As part of strategies to achieve its Energy Transition Plan (ETP), the Federal Government, at the weekend, announced a 30 per cent target from renewable energy mix from 30GW by 2030. Minister of Power, Mr. Adebayo Adelabu, stated this at Powering Nigeria’s Energy Future held in Lagos.

He explained that in a bid to promote renewable energy penetration and off-grid solution, the Federal Government is about to commence the World Bank Distributed Access through Renewable Energy Scale-up (DARES) $750 million facility to increase access to electricity for 2.5 million people through deployment of solar home systems and mini grids to households, MSMEs throughout Nigeria, educational and health facilities.

‘‘We believe that the global shift towards renewable energy is not just an environmental necessity but an economic one. Nigeria is blessed with abundant renewable resources, and we aim to continue tapping into these renewable sources to diversify our energy mix, reduce our carbon footprint, and ensure energy security,’’. The Minister noted that sustainable energy development is not just ensuring a stable power supply but involves creating an energy system that is resilient, efficient, and environmentally friendly.

Morocco seen as Dubai’s gateway to Africa as trade ties deepen (ZAWYA)

The Dubai International Chamber, one of the three chambers operating under the umbrella of Dubai Chambers, held 300 B2B meetings during a recent trade mission to Morocco, marking a significant leap in Dubai’s efforts to broaden its economic horizons and create stronger ties with Africa. The trade mission saw representatives from 18 diverse Dubai companies across various sectors like agriculture, cosmetics, construction, energy, trading, and healthcare participate.

As part of the ‘New Horizons’ initiative, the chamber concluded its visit to Senegal and Morocco, signing four memorandums of understanding (MoUs) in the latter and arranging 300 bilateral meetings in Casablanca between companies from Dubai and Morocco. These agreements are expected to pave the way for more opportunities for cooperation between Dubai-based companies and their Moroccan counterparts to drive expansion in promising sectors.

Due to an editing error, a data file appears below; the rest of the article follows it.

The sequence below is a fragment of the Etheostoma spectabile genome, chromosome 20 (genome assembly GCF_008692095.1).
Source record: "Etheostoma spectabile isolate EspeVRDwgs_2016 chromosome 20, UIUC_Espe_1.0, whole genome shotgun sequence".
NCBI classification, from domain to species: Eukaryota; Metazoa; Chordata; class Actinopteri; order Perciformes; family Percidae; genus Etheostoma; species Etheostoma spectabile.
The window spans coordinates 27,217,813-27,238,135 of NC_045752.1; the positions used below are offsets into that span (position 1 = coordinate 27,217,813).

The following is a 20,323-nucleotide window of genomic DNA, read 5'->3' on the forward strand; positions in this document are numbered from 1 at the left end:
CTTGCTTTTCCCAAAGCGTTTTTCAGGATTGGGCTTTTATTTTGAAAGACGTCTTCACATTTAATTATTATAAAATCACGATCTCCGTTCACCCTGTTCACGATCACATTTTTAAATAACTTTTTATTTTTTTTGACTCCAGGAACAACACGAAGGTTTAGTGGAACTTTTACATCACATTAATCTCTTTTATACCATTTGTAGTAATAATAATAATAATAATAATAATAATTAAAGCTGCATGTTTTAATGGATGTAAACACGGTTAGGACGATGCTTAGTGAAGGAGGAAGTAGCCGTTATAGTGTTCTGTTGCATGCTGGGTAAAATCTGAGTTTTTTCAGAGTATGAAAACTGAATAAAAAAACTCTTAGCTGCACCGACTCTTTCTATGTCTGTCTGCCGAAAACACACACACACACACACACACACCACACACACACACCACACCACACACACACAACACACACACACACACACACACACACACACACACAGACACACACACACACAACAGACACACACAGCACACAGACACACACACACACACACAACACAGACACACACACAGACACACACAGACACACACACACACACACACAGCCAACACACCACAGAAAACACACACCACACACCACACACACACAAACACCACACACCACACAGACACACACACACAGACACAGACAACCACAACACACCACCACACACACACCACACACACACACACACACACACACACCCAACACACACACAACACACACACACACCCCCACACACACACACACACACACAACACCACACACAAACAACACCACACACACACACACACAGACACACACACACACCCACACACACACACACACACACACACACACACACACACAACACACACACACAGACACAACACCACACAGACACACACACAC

Promising sectors for exports from Dubai to Morocco include aluminium, copper wire, wheat, dates, mobile devices, electronics, and plastics.

Cabo Verde Must Invest in the Blue Economy for Growth and Sustainability (World Bank)

Cabo Verde has shown resilience in the post-COVID-19 pandemic recovery, but the crisis highlighted vulnerabilities such as dependence on tourism and risks from underperforming State-Owned Enterprises (SOEs). Climate change is exacerbating these weaknesses.

In its report, Cabo Verde Economic Update 2024, the World Bank analyzes the state of the Cape Verdean economy in 2023, projects scenarios for 2024, and presents policy options to accelerate fiscal consolidation, reduce debt vulnerabilities, and foster the sustainable growth of the blue economy, thus strengthening resilience to climate and economic shocks.

Real GDP growth is expected to remain stable in 2024 at 4.7%. However, significant risks persist, including possible increases in commodity prices, weaker external demand in tourism markets, and limited progress on the SOE reform agenda. Climate change also remains a threat due to the country’s high vulnerability.

SADC-RTGS migrates to the ISO20022 (SADC Secretariat via X)

The Southern African Development Community Real Time Gross Settlement (SADC-RTGS) which is a regional cross border system in the SADC region has successfully migrated to the ISO 20022 messaging standard, today the 10th June 2024.

ISO 20022 is a global open standard for payments messaging that creates a common language and model for payments data across countries. The SADC-RTGS is an integrated regional electronic settlement system that facilitates cross-border transactions across Southern Africa. It is operated by the South African Reserve Bank (SARB) on behalf of participating SADC central banks. The migration to the new ISO 20022 payments messaging format is a major achievement for the SADC region. It will enable faster payments processing, increased automation and improved reconciliation processes to the benefit of end users.

SADC Launches SADC/FAO Small-scale Fisheries and Food Systems Report (SADC)

The Southern African Development Community (SADC) Secretariat, through its Deputy Executive Secretary for Regional Integration Ms. Angele Makombo N’tumba, launched the highly anticipated SADC/FAO Report “The Contribution of the Small-Scale Fisheries to Healthy Food Systems and Sustainable Livelihoods in SADC”. The launch event took place on 5th June 2024, in Dar es Salaam, Tanzania.

According to Ms. N’tumba, the report is a testament to the contribution of small-scale fisheries to the healthy food systems and sustainable livelihoods in the SADC region as well as the dedication and hard work of many actors within the small-scale fish value chain. The report sheds light on the indispensable value of the SSF sector and provides a roadmap for sustainable development and regional cooperation. It details various aspects of small-scale fisheries, including their economic impact, environmental significance, the challenges they face and key recommendations for policymakers such as governance in small-scale fisheries.